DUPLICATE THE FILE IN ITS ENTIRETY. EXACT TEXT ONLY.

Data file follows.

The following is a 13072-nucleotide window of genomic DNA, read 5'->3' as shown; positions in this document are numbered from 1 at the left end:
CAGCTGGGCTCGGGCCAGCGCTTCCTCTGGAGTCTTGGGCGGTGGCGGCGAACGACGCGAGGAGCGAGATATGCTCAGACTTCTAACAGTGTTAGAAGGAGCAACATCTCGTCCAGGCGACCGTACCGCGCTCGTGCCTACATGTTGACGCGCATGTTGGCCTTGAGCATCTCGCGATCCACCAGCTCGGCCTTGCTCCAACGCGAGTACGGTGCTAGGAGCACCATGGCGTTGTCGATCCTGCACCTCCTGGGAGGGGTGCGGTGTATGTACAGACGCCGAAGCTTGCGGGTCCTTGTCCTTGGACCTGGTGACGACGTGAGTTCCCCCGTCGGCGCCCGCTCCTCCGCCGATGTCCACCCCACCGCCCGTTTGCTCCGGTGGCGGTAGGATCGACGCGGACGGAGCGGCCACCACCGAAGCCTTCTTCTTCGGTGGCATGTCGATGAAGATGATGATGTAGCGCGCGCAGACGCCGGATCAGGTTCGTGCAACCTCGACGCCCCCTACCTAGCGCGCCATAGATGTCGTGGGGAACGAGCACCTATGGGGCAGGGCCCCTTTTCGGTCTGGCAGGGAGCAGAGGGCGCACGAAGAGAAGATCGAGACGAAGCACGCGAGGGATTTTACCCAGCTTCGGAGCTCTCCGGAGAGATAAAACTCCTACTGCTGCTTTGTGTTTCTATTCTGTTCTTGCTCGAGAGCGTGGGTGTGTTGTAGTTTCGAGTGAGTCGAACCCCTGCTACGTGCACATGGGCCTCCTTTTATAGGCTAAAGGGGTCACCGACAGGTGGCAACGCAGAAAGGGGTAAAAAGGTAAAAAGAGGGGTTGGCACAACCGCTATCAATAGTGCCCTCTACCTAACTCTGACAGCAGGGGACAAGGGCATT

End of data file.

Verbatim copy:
The following is a 13072-nucleotide window of genomic DNA, read 5'->3' as shown; positions in this document are numbered from 1 at the left end:
CAGCTGGGCTCGGGCCAGCGCTTCCTCTGGAGTCTTGGGCGGTGGCGGCGAACGACGCGAGGAGCGAGATATGCTCAGACTTCTAACAGTGTTAGAAGGAGCAACATCTCGTCCAGGCGACCGTACCGCGCTCGTGCCTACATGTTGACGCGCATGTTGGCCTTGAGCATCTCGCGATCCACCAGCTCGGCCTTGCTCCAACGCGAGTACGGTGCTAGGAGCACCATGGCGTTGTCGATCCTGCACCTCCTGGGAGGGGTGCGGTGTATGTACAGACGCCGAAGCTTGCGGGTCCTTGTCCTTGGACCTGGTGACGACGTGAGTTCCCCCGTCGGCGCCCGCTCCTCCGCCGATGTCCACCCCACCGCCCGTTTGCTCCGGTGGCGGTAGGATCGACGCGGACGGAGCGGCCACCACCGAAGCCTTCTTCTTCGGTGGCATGTCGATGAAGATGATGATGTAGCGCGCGCAGACGCCGGATCAGGTTCGTGCAACCTCGACGCCCCCTACCTAGCGCGCCATAGATGTCGTGGGGAACGAGCACCTATGGGGCAGGGCCCCTTTTCGGTCTGGCAGGGAGCAGAGGGCGCACGAAGAGAAGATCGAGACGAAGCACGCGAGGGATTTTACCCAGCTTCGGAGCTCTCCGGAGAGATAAAACTCCTACTGCTGCTTTGTGTTTCTATTCTGTTCTTGCTCGAGAGCGTGGGTGTGTTGTAGTTTCGAGTGAGTCGAACCCCTGCTACGTGCACATGGGCCTCCTTTTATAGGCTAAAGGGGTCACCGACAGGTGGCAACGCAGAAAGGGGTAAAAAGGTAAAAAGAGGGGTTGGCACAACCGCTATCAATAGTGCCCTCTACCTAACTCTGACAGCAGGGGACAAGGGCATT